Great Interview with Adam Gamwell, Ryan Collins and Aneil Tripanty @ “This Anthro Life”

I totally enjoy talking about anthropology, applying its methods and tools to business and organizational settings, and teaching people why corporate anthropology can help their business or non-profit “soar.”

So you can understand why it was a pleasure to speak with the TAL team—Adam Gamwell, Ryan Collins and Aneil Tripathy—recently about corporate anthropology on their podcast “This Anthro Life.” (You can listen to all of their podcasts on iTunes and download individual ones here.)

Over 38 minutes, we discussed:

  • How can we make change easier?  
  • Do women lead differently from men?
  • What is corporate anthropology?

and a whole lot more. To listen to the podcast, click on the link below.

And here is a 4-minute overview of our conversation that you might enjoy: 


The team’s questions, my answers and the discussion that followed were truly amazing; I share some of them here.

TAL: What makes Corporate Anthropology different from other applications of anthropology?

When Roger Dooley interviewed me for “The Brainfluence Podcast,” he asked me the same question. “Don’t anthropologists typically study small scale societies?”, he said. “Why are you applying anthropology to modern complex organizations?” 

Rather ironic, isn’t it, that we see our organizations as too big and complicated to be “observed.” And why shouldn’t we apply the observational methods and tools of cultural anthropology to our own societies? Over the past 100 years or more, anthropologists have been stepping out and observing  companies of all sizes, studying their customers of today and those who could be their customers in the future, seeing both with fresh eyes that often only anthropologists possess.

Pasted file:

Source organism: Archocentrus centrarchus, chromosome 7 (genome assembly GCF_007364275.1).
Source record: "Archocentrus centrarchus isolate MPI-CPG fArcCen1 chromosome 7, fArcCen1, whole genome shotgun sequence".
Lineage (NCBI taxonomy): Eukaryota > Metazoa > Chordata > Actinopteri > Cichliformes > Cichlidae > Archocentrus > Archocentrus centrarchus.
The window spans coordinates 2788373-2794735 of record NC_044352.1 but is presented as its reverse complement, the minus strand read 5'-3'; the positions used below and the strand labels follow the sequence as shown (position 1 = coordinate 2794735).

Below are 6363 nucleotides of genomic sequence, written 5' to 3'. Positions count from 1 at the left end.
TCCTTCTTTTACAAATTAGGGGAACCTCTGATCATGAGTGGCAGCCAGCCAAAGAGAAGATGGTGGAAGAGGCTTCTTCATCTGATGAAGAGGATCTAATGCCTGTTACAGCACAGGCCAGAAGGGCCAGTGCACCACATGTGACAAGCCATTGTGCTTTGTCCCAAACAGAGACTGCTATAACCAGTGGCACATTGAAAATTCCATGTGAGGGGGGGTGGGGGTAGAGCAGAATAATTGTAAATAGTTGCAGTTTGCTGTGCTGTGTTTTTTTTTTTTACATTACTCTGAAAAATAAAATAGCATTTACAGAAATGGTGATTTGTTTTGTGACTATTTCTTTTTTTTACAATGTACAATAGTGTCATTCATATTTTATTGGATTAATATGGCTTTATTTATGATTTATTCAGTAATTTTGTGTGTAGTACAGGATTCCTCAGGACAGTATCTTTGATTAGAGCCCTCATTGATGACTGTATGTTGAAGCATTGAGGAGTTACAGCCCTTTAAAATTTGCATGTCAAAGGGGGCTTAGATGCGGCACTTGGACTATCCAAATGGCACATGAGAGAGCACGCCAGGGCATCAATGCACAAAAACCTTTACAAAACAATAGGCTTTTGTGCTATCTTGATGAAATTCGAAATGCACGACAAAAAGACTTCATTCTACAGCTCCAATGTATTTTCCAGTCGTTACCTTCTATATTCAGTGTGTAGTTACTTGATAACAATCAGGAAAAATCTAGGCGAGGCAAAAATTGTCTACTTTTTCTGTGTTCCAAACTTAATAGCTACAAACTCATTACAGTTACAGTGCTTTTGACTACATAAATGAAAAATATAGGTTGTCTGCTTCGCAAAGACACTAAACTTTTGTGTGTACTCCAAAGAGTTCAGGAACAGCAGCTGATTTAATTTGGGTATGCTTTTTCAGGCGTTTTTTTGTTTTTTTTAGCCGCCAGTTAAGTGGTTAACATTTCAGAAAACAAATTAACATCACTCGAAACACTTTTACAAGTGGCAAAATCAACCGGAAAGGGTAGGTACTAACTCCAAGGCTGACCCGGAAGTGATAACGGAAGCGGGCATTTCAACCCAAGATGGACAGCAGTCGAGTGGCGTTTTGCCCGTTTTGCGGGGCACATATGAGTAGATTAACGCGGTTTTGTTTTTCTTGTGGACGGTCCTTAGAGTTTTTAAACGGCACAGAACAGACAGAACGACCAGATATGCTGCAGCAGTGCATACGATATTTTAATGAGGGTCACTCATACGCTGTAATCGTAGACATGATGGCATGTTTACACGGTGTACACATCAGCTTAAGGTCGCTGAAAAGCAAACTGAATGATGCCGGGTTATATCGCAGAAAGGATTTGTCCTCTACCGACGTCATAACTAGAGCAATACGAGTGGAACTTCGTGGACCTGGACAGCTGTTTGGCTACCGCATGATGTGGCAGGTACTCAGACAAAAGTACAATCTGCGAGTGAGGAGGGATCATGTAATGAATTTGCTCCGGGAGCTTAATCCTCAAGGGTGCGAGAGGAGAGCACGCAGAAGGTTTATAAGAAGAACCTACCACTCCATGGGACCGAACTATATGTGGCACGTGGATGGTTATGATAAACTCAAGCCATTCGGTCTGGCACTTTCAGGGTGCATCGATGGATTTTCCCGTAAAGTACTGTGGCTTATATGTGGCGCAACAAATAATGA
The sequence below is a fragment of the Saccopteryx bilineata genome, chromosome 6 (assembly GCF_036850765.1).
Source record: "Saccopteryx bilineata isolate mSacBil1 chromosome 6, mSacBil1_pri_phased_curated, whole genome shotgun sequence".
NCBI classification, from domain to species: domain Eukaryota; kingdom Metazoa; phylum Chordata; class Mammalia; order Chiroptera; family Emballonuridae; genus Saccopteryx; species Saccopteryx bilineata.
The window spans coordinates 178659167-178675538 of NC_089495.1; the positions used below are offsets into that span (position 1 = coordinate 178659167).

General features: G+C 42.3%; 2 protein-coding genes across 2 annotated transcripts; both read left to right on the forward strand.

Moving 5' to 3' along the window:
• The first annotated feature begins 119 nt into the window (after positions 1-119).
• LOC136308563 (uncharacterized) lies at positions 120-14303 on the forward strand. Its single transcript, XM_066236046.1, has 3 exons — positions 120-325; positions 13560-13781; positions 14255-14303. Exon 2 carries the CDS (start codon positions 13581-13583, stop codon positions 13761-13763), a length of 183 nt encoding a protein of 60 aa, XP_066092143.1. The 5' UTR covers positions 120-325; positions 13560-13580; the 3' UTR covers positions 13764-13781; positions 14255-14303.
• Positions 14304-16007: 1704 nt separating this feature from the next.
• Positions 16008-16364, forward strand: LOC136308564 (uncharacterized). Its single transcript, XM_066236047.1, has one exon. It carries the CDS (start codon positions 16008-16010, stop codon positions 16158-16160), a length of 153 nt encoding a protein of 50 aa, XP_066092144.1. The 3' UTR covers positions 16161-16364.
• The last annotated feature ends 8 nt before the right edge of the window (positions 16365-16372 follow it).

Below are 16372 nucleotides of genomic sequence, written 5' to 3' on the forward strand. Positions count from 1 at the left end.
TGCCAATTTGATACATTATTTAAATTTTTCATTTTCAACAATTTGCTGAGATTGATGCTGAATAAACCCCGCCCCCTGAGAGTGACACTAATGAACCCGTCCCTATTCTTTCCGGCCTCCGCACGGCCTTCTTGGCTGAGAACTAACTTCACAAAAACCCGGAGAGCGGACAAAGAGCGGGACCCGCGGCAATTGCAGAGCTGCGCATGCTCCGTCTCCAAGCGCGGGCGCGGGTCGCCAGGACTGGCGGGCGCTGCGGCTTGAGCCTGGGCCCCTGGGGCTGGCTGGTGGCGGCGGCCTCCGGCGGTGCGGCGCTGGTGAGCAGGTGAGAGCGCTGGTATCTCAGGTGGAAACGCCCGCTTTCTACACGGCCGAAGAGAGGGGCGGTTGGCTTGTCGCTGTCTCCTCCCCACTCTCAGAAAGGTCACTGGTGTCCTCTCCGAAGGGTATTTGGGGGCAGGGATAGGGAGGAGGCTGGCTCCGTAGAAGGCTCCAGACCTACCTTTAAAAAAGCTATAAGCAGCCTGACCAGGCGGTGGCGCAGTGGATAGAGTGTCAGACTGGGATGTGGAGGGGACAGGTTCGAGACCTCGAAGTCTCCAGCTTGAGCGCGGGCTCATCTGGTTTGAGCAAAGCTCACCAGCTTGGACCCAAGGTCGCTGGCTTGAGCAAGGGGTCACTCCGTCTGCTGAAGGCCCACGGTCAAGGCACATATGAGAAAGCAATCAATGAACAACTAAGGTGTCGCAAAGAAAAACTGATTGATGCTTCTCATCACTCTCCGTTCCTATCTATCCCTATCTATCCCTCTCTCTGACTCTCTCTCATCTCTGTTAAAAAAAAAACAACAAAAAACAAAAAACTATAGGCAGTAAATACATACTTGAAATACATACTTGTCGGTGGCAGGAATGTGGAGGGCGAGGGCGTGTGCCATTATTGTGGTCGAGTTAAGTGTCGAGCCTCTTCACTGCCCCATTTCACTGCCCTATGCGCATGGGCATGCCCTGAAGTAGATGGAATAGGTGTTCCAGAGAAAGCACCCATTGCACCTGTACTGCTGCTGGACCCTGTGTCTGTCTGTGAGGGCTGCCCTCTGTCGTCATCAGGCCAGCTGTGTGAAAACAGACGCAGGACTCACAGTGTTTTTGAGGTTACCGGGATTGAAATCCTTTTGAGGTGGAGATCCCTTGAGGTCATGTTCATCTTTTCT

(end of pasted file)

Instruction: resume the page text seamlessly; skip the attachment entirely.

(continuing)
Case in point: Sony Ericsson hired anthropologists to study how teens, particularly girls, used cell phones in order to better understand how to design them—although they missed the great transformation which the iPhone brought about. Similarly, Intel now has anthropologists on staff who research how people use technology—although even Intel has missed several recent trends.

But to boil it down, what we do as corporate anthropologists is teach businesspeople at all levels—top executives, middle managers and rank-and-file—how to observe and listen to their customers and to each other, in order to better find unmet needs and undiscovered opportunities to add value in innovative ways. Slowly, they begin to see that their “well-established” way of doing things is not necessarily having the positive results they expected. Listening to a consultant tell them what would be a better way is one thing. Seeing it themselves as if they are an observer of a foreign entitity opens up their minds in entirely new ways. Once they have that “aha” moment, I merely need to steer them forward in new directions.

In my book, On The Brink: A Fresh Lens To Take Your Business To New Heights,” I tell the stories of seven clients who were stalled. All they needed to get going again was to step out and see their business with fresh eyes.

TAL: What do you see as the emerging trends in corporate culture?

At Simon Assocaites Management Consultants, we use the University of Michigan’s organizational culture assessment tool, the OCAI, to assess a company’s culture and see what they would like it to be going forward—what they would prefer. For example, we were interested in what kind of company culture men and women want, and how similar or different those preferences really are, according to gender. What the OCAI tool showed us when we analyzed the results from 6,000 U.S. men and women who took the survey was that both genders wanted a more collaborative culture that focused on teamwork, the employees and how things got done, not just the results. Additionally, both men and women wanted an innovative culture with vision, empowerment and ad hoc actions that enabled them to make a difference. Interestingly, neither group preferred a highly competitive culture or a controlling, rules-driven one. So this is a big trend that we see emerging.